Ayurvedic Diet Guide: Delving Into Ancient Wellness Practices

When a diet is more than just a food list.

There is a lot of intrigue surrounding traditional medicine and considering wellness in a comprehensive way.

The Ayurvedic diet is a great example of an approach to eating that takes a more holistic approach than just viewing nutrition in a silo independent from other health behaviors. 

Instead of just following a specific food list or counting your calories for weight loss, this lifestyle exceeds just nutrition but also focuses on other practices to improve your well-being.

In this guide, we will discuss what the Ayurvedic diet plan involves, the principles behind it, and what you can and cannot eat on the Ayurvedic diet. 

Let’s jump in!

Post it notes with the following saying on them: eat healthy, exercise, sleep well, keep things simple, think positive.

What Is the Ayurvedic Diet Plan?

Before we delve into the specifics of the Ayurvedic diet plan, discussing what “Ayurveda” means is helpful. 

The word “Ayurveda” is a combination of two Sanskrit words: Ayur, which means life, and Veda, which means science.

Therefore, the literal translation of the term Ayurveda is the “science of life.”

Ultimately, Ayurveda is an ancient wellness practice that dates back about 5000 years with its origins in India. The Ayurveda diet was birthed from the concepts of these traditional ways of eating and the traditional medicinal wellness and health practices of Ayurvedic medicine.

Ayurvedic medicine is all about holistic wellness, which extends beyond just physical health and wellness such that it includes the realms of spiritual and emotional wellness and happiness.

Therefore, in addition to guidelines about healthy foods, the Ayurvedic diet includes certain wellness practices surrounding nutrition and eating, such as mindful eating and exercise.

It also promotes healthy lifestyle practices such as getting enough sleep, living mindfully, and seeking to feed your soul as much as you feed your body.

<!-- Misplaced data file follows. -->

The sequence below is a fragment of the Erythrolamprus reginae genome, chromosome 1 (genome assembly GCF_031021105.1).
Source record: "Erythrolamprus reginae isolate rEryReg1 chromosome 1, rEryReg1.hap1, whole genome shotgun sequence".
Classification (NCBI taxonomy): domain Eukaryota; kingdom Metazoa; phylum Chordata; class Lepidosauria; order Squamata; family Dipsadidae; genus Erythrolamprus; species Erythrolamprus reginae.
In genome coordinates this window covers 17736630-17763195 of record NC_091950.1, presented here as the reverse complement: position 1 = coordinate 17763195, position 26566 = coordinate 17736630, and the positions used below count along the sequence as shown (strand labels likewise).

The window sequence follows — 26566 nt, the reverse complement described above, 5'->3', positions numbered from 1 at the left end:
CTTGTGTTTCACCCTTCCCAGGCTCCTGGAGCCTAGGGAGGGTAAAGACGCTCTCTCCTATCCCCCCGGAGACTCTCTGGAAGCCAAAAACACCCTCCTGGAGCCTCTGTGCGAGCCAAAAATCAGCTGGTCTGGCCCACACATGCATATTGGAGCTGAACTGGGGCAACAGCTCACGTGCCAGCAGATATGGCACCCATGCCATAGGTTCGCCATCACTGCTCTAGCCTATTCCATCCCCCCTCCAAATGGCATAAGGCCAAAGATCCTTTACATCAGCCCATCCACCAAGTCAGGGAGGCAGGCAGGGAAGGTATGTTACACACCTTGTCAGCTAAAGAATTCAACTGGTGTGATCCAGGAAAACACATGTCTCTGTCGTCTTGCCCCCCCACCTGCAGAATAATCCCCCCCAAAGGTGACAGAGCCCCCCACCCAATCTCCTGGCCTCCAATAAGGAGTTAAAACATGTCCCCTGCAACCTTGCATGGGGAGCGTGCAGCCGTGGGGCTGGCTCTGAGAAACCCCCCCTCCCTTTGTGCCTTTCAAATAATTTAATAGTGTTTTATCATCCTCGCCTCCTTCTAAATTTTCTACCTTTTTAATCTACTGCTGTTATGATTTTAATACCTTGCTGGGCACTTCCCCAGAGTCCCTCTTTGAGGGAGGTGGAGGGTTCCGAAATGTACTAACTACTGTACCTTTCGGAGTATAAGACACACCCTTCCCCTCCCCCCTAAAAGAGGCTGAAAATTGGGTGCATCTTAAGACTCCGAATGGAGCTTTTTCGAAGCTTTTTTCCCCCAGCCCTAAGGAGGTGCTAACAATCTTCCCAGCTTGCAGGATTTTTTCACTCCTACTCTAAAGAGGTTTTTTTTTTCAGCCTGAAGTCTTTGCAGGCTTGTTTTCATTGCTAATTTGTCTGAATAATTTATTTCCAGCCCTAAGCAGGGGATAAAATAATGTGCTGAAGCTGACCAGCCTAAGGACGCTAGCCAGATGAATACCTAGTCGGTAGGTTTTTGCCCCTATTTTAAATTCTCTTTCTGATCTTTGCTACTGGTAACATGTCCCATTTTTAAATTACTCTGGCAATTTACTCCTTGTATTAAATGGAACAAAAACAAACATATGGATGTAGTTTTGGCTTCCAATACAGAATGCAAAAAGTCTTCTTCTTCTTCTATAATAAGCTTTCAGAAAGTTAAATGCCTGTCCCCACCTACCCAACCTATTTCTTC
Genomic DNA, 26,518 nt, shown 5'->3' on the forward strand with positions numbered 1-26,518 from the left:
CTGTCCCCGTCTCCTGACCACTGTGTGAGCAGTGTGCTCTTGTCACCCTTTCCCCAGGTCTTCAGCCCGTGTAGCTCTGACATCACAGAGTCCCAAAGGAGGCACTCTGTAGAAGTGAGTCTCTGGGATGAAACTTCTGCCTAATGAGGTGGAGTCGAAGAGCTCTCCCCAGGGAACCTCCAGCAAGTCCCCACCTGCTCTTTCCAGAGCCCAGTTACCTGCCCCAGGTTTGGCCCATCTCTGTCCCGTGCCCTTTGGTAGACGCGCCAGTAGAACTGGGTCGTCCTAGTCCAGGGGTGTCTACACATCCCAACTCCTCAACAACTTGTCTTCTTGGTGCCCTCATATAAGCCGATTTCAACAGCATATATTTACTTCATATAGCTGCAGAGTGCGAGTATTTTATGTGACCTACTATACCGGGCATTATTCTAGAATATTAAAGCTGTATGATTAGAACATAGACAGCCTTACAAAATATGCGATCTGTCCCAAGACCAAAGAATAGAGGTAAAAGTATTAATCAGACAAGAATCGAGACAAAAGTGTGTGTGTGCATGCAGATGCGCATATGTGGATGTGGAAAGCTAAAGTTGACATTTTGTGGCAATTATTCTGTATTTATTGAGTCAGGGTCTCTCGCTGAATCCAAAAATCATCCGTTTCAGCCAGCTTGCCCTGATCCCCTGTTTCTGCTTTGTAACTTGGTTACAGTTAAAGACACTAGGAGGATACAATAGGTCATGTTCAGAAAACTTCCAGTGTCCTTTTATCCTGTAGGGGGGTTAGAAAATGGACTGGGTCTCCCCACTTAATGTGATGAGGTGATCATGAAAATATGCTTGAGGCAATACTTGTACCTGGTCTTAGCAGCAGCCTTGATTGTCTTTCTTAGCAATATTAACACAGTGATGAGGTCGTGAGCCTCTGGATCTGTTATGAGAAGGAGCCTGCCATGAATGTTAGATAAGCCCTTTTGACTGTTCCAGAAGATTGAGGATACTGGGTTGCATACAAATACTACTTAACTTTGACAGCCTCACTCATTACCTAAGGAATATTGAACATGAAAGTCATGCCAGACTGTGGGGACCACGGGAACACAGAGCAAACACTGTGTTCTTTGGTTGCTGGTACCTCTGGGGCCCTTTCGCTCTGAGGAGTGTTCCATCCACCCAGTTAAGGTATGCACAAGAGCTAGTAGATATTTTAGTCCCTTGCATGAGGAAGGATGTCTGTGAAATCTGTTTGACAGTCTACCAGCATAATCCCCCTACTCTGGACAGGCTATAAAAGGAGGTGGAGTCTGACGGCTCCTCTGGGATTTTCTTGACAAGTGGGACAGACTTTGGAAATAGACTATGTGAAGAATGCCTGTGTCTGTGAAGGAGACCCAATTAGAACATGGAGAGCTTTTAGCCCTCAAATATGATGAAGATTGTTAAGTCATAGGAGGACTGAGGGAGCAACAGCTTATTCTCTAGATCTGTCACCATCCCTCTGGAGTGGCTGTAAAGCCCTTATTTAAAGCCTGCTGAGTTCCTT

A person smiling at the camera.

How Does the Ayurvedic Diet Work?

The principles of the Ayurvedic diet plan center around a concept known as eating foods for your specific “dosha.”

A dosha is essentially your constitutional type or a way to describe how your body and metabolism process food and use energy versus store energy.

The thinking is that if you follow the Ayurvedic diet plan in accordance with your specific dosha, you will give your body the best fuel to achieve ideal body weight, prevent or manage diseases, and attain optimal overall health and wellness.

Like other traditional medicinal diets and for health and wellness, the Ayurvedic diet is centered around eating natural, unprocessed, whole foods and finding balance in your diet as well as your life.1Rioux, J., & Howerter, A. (2019). Outcomes from a Whole-Systems Ayurvedic Medicine and Yoga Therapy Treatment for Obesity Pilot Study. The Journal of Alternative and Complementary Medicine25(S1), S124–S137. https://doi.org/10.1089/acm.2018.0448

‌Generally, the Ayurvedic diet plan doesn’t involve calorie counting or counting specific macros such as how much protein, carbs, or fat you are eating in a day.

A group of women hugging each other.

Rather, you are supposed to focus on certain types of food, meals, and eating behaviors to support your body. 

This is then supposed to help your body, mind, and soul regulate appetite, energy, and hormonal balance and ultimately find an ideal body weight appropriate for your build, metabolism, and genetics.2Rioux, J., Thomson, C., & Howerter, A. (2014). A Pilot Feasibility Study of Whole-systems Ayurvedic Medicine and Yoga therapy for Weight Loss. Global Advances in Health and Medicine3(1), 28–35. https://doi.org/10.7453/gahmj.2013.084

‌While much of the theory behind the Ayurvedic diet plan is lacking in scientific evidence, there are several factors of the diet that can be incorporated into any healthy nutritional plan.

However, some aspects of the diet can be overly restrictive and not grounded on enough evidence.